Both the Tg.AC mouse and the rasH2 mouse models are Ha-ras-derived models. At least one member of the ras family of proto-oncogenes (Ha-ras, Ki-ras, or N-ras) has been found to be mutated in approximately one-third of human cancers. The Tg.AC transgenic mouse has a v-Ha-ras gene with activating mutations fused to a zeta-globin promoter. Expression of the vector appears to be restricted to only a few tissues (e.g., skin and forestomach). Dermal application of genotoxic or nongenotoxic carcinogens in Tg.AC mice results in the production of papillomas. The FDA and CPMP have accepted the Tg.AC model for use in testing dermal products, whereas MHLW has not accepted the model, as it considered the vector too unstable. However, as most of the Tg.AC studies submitted for regulatory approval have had positive results, interest in the Tg.AC model as an alternative to the 2-year bioassay has dropped precipitously and few recommend its continued use.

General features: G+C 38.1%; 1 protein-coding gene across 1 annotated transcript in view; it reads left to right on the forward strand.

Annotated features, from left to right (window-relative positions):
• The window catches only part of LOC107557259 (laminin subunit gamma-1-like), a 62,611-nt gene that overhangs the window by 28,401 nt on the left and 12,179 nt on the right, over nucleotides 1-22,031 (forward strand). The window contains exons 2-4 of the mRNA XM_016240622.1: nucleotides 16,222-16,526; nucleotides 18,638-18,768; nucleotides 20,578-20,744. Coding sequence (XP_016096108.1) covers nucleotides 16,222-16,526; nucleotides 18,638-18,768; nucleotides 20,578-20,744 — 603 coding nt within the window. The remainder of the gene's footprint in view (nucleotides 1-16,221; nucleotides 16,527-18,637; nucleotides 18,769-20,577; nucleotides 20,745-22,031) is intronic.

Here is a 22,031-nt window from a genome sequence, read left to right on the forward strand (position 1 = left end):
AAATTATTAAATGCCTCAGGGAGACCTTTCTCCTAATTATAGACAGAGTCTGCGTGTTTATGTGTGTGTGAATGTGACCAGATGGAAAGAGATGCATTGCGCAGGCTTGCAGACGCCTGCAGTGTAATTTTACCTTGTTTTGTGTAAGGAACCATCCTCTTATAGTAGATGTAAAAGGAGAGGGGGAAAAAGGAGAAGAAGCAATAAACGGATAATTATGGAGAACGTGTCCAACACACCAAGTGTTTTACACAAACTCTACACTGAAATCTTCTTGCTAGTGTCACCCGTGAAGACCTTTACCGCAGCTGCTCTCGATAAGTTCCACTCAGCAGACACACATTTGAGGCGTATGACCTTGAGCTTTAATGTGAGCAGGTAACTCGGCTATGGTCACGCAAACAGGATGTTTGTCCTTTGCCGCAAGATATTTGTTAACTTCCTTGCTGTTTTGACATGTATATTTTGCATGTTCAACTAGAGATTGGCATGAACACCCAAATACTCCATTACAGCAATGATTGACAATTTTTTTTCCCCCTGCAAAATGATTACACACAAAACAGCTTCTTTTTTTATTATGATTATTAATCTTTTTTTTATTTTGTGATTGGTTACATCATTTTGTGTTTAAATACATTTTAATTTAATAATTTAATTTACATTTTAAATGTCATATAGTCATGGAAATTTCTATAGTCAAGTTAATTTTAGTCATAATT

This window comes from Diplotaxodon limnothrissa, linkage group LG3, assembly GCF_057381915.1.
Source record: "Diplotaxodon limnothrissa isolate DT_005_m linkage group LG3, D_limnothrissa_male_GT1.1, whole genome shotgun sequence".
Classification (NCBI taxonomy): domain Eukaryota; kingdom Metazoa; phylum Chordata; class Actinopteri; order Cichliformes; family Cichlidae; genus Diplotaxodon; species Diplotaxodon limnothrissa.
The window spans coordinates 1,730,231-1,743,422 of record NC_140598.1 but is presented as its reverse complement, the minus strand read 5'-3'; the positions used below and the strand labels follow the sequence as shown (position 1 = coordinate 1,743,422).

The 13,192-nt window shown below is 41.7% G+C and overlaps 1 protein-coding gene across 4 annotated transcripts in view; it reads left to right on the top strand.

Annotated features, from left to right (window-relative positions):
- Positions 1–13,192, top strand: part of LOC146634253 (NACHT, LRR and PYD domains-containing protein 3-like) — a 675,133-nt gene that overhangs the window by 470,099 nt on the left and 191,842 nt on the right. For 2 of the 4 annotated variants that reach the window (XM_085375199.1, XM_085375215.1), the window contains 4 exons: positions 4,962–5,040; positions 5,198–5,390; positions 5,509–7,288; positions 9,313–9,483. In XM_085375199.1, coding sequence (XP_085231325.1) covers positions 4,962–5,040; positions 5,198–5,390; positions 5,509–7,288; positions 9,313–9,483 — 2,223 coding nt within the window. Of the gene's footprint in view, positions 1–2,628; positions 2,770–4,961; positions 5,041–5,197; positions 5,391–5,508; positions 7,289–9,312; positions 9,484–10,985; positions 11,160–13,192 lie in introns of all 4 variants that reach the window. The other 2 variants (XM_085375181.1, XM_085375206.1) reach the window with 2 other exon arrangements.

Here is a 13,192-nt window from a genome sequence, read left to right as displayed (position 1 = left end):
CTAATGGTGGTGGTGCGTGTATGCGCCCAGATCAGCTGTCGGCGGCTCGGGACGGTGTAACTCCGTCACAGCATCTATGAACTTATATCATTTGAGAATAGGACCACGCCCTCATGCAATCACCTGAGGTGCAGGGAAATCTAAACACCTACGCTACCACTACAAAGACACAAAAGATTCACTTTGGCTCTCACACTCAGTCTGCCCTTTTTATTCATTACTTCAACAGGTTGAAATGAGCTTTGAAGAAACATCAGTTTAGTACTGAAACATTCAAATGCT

The rasH2 mouse contains multiple copies of the human c-Ha-ras proto-oncogene as well as its native murine Ha-ras gene. In contrast to the Tg.AC model, the rasH2 model transgene is expressed in a larger number of tissues. The rasH2 model has a very low incidence of spontaneous tumors, responds to both genotoxic and nongenotoxic carcinogens and is accepted by the FDA, the MHLW, and the CPMP as appropriate for testing of compounds that fall into either category. In addition, the rasH2 model is considered neither insensitive nor prone to false positive results. For these reasons, the rasH2 transgenic mouse model has become the transgenic model of choice most often used as a replacement for a traditional 2-year mouse carcinogenicity study.

Transgenic Mouse Alternatives Conform with the 3Rs